When questioned in the past about the possibility of the fighters organizing the UFC’s execs have always come across as rather blasé about it.
“If it happens, it happens,” Dana White was quoted by MMAWeekly.
“We have no role,” Lorenzo Fertitta told reporters at the UFC 2010 Fan Expo . “So we’re not in a position to say we support it, or we’re against it. That’s entirely up to [the fighters].”
But ever since the announcement by the Teamsters and UNITE HERE that they were going to try and assist fighters in organizing an association the UFC’s demeanor seems to have changed. First there was a statement they gave to MMAWeekly where they warned fighters that the Unions were trying to use “UFC athletes as pawns to advance this hidden agenda.” This was followed by an email sent to the roster calling the unions efforts “shameful and pathetic.”
Now the UFC has emailed a second message to its fighters cautioning them the risks involved with signing union cards:
Message from UFC
Based on the recent announcement by the unions claiming they want to organize UFC athletes, we suspect they will be asking you to sign a “union card”. So we thought there were a few things you’d want to consider about possible unionization.
Will the Teamsters Union and Culinary Workers Union 226 Really Look Out for Your Best Interests?
Joining the Teamsters Union and Culinary Workers Union 226 could change everything. To begin with, the unions want to treat you like an employee, which could cause you to lose the advantages and benefits of being an independent contractor. Also, your career and professional life could be turned over to union bosses who have no idea what it takes to be a mixed martial arts athlete.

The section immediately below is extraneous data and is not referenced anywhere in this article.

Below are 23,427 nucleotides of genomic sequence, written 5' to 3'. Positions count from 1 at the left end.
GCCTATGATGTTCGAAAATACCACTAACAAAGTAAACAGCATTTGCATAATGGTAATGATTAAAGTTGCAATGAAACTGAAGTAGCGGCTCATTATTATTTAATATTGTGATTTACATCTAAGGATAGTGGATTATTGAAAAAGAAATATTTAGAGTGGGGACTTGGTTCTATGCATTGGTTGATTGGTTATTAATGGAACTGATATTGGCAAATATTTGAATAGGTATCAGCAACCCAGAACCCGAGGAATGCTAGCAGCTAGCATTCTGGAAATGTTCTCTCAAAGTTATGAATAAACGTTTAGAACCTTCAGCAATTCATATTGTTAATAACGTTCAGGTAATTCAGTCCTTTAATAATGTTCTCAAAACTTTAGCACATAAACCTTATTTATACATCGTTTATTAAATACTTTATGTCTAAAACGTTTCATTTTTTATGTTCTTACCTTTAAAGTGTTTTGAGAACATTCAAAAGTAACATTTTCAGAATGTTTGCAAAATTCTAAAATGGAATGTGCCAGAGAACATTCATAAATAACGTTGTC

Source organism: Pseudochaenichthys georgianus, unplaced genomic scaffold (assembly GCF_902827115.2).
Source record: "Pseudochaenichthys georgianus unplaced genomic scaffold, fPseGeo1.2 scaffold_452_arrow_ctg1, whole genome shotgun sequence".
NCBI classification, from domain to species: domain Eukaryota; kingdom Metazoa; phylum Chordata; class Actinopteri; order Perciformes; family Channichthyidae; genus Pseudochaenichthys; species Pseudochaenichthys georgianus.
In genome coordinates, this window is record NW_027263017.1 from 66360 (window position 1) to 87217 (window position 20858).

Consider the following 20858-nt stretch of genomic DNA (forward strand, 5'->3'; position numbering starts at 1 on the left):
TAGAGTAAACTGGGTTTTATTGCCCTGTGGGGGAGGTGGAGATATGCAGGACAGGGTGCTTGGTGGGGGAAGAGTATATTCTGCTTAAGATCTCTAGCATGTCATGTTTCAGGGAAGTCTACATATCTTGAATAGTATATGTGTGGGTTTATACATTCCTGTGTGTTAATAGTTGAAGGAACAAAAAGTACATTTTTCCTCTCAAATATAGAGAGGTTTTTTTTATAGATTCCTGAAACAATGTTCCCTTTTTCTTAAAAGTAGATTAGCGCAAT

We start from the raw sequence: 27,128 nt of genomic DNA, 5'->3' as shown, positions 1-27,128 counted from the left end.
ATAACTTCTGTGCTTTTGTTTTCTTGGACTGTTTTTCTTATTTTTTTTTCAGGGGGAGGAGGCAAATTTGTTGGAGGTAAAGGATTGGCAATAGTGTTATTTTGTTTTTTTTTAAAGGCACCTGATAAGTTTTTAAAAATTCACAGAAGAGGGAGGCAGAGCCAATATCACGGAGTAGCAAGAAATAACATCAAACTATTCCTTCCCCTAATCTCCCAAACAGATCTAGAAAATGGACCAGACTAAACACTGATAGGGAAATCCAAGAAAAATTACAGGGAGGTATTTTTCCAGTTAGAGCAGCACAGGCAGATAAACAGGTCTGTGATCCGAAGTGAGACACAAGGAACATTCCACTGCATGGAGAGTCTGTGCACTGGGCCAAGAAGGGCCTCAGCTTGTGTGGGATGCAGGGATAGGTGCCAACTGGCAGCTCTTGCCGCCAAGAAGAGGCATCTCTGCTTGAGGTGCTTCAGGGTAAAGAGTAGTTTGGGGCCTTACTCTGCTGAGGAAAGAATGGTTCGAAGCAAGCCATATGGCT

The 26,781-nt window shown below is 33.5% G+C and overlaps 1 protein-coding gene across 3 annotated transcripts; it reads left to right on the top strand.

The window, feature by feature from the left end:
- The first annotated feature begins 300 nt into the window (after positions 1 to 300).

The unions say they want to help you organize, but what does that really mean for you?
If you sign a union card:
- Teamsters Union and Culinary Workers Union 226 could use your signed union card to actually limit your bargaining power. They could assume complete control as your exclusive bargaining representative and spokesperson, completely restricting your important voice during contract negotiations. They could be in control, not you.
- Being a part of their union could force you to be completely submissive to union bosses and individuals who have not spent a day in the mixed martial arts business. Ultimately, a union could determine who you can and cannot fight, and how often you fight. They could be in control, not you.
If you value your voice and independence, we encourage you to reject the unions. Let your voice be heard and say “No” to the unions.
And in case you still don’t believe the unions have their own agenda, take a minute to read this editorial from the Las Vegas Review-Journal newspaper: Click Here
Kirk D. Hendrick
Zuffa, LLC, dba Ultimate Fighting Championship
Executive Vice President and Chief Legal Officer
Considering the history between Zuffa and the Culinary Union it is understandable that they would be less than receptive to any efforts they might be undertaking on behalf of the fighters. Even so some of Hendrick’s statements raise questions.